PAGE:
13.- “URSA” (THE FEMALE BEAR ) OR “POLE STAR”, ALWAYS TO THE LEFT

        Probably to avoid that Odysseus was engulfed by the whirl of Maelström, Calypso recommended him to navigate at the beginning of the spring when the Pleiades hide at dusk, taking always the “Pole Star” to the left of his ship, star whom Homer called “Bear”, to be guided later by Arcturus that takes long to appear, Song V, v. 271-277. See Fig. 5.

5.-Occultation of the Pleiades and rising of Arcturus.

5.-Occultation of the Pleiades and rising of Arcturus.


        I think that the concise reference by Homer to the female bear can have its origin in old Nordic legends for that, that “it rotates on itself”, a thing that the animal she–bear does when it detects the vent of the burrow of a seal with its breeding. It is known that the she-bear looks for eagerly the seal breeding because its fat is the most efficient to be quickly transformed into milk with which to breast-feed her bear cubs.

        For the right link, he added that it is the same one denominated the “Chariot” by others and that it is the only she-bears never takes a bath in the sea. He used clearly a simple play on words.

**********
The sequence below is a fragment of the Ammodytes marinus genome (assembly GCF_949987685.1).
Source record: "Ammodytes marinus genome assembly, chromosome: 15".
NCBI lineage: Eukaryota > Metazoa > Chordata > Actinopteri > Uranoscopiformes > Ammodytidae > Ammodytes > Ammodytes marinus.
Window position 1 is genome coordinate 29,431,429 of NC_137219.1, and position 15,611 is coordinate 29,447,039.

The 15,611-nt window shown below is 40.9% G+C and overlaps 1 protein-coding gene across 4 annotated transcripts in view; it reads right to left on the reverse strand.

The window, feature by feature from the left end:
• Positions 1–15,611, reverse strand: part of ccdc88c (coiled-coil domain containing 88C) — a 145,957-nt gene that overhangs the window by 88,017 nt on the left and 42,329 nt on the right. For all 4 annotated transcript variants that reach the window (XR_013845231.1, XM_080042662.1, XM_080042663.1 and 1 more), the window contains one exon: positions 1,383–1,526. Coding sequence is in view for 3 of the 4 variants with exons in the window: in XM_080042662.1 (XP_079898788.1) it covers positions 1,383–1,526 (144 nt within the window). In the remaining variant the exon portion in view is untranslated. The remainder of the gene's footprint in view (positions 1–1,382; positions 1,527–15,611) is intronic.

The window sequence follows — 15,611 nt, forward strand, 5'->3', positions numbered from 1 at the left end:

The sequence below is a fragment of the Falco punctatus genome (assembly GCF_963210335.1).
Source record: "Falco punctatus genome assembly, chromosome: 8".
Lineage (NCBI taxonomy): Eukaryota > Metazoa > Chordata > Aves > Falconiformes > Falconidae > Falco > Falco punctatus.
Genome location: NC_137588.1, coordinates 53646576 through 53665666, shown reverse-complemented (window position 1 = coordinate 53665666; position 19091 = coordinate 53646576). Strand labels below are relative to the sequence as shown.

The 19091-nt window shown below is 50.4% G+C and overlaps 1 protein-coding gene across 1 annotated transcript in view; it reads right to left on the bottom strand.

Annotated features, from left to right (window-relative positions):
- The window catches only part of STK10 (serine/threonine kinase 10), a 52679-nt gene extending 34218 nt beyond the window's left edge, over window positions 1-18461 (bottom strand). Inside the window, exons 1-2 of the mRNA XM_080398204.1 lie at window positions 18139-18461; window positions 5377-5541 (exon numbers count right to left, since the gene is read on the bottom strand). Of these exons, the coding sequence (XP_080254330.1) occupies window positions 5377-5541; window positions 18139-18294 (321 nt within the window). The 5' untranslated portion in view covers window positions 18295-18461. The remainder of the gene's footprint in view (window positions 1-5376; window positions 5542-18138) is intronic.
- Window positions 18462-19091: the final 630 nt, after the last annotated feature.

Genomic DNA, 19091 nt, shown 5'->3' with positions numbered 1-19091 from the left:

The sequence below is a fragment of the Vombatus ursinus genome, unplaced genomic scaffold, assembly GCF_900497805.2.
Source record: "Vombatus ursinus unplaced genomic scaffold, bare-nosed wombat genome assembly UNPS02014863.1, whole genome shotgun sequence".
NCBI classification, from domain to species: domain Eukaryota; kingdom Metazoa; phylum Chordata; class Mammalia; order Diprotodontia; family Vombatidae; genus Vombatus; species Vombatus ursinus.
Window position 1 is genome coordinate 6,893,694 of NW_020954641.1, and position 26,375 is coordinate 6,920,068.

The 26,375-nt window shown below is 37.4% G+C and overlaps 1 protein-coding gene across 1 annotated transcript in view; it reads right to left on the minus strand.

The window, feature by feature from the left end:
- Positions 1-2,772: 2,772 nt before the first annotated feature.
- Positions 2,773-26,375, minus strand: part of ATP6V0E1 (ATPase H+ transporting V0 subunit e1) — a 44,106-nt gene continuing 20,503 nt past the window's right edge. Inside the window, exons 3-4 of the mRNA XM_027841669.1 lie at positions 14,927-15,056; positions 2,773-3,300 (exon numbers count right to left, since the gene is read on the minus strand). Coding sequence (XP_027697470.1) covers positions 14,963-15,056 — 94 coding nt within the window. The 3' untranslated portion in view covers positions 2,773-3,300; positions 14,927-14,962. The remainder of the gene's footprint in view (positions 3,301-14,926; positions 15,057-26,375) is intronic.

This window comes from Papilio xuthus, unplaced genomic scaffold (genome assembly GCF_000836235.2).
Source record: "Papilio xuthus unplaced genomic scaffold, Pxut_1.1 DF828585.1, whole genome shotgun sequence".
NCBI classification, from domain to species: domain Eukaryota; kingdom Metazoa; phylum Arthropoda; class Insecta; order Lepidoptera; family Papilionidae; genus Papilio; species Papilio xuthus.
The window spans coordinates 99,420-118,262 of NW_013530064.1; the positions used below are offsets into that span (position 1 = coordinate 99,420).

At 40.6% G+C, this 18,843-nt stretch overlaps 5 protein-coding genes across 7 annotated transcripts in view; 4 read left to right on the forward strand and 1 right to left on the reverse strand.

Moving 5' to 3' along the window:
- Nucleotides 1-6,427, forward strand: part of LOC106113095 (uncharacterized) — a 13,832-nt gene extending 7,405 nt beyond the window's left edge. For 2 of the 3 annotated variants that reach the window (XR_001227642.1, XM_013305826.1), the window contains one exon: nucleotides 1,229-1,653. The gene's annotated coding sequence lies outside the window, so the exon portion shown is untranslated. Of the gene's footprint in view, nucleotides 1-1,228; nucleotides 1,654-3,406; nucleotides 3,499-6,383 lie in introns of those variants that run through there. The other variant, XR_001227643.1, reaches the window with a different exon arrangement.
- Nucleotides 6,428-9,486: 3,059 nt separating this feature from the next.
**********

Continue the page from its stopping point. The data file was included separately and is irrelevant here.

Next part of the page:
Because of the fact that the later Greeks did not know to the white polar she-bears and their hunting techniques, they invented the constellation of the Ursa Major that obviously does not “rotate on itself” because it is not at the center of the vault of heaven.

Polar Bear

Polar Bear


        I think that the tradition told by Homer mentioned to that mother she-bear that rotates on herself, watched over with concern the horizon for fear that the male bear that strolls among the bovines to feed of their calves, could try to kill the cubs that she was breastfeeding.

        It is known that mother she-bear her she does not rut while she raises her offspring, reason why the male bear does not hesitate to kill the puppies with the purpose of satisfying his sexual instincts. From here that the expression Ox-driver or “Bootes” did not mention to the one that guides the oxen but to a bear that marauds among the auroch cattles for hunting its offsprings. This reference to the male bear or “Arktos” gave origin to “Arkturos.